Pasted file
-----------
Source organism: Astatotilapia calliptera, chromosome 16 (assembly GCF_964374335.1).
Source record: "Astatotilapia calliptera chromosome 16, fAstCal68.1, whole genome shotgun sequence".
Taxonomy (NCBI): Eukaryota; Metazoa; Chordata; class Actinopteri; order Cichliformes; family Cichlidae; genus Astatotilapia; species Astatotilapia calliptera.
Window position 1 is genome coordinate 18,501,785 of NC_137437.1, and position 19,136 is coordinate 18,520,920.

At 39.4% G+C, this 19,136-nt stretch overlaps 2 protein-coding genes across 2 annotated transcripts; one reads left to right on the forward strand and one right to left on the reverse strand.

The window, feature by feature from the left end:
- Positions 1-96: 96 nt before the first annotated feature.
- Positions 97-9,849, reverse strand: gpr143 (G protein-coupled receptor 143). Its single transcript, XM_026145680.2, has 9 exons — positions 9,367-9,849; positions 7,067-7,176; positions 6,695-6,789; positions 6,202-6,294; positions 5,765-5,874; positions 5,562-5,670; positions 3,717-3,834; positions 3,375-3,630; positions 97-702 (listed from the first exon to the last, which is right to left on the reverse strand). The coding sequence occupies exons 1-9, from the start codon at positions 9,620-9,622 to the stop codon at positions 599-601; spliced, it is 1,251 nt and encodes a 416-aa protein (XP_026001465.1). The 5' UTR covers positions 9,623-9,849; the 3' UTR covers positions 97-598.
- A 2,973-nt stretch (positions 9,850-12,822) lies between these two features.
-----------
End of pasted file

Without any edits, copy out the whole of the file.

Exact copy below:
Source organism: Astatotilapia calliptera, chromosome 16 (assembly GCF_964374335.1).
Source record: "Astatotilapia calliptera chromosome 16, fAstCal68.1, whole genome shotgun sequence".
Taxonomy (NCBI): Eukaryota; Metazoa; Chordata; class Actinopteri; order Cichliformes; family Cichlidae; genus Astatotilapia; species Astatotilapia calliptera.
Window position 1 is genome coordinate 18,501,785 of NC_137437.1, and position 19,136 is coordinate 18,520,920.

At 39.4% G+C, this 19,136-nt stretch overlaps 2 protein-coding genes across 2 annotated transcripts; one reads left to right on the forward strand and one right to left on the reverse strand.

The window, feature by feature from the left end:
- Positions 1-96: 96 nt before the first annotated feature.
- Positions 97-9,849, reverse strand: gpr143 (G protein-coupled receptor 143). Its single transcript, XM_026145680.2, has 9 exons — positions 9,367-9,849; positions 7,067-7,176; positions 6,695-6,789; positions 6,202-6,294; positions 5,765-5,874; positions 5,562-5,670; positions 3,717-3,834; positions 3,375-3,630; positions 97-702 (listed from the first exon to the last, which is right to left on the reverse strand). The coding sequence occupies exons 1-9, from the start codon at positions 9,620-9,622 to the stop codon at positions 599-601; spliced, it is 1,251 nt and encodes a 416-aa protein (XP_026001465.1). The 5' UTR covers positions 9,623-9,849; the 3' UTR covers positions 97-598.
- A 2,973-nt stretch (positions 9,850-12,822) lies between these two features.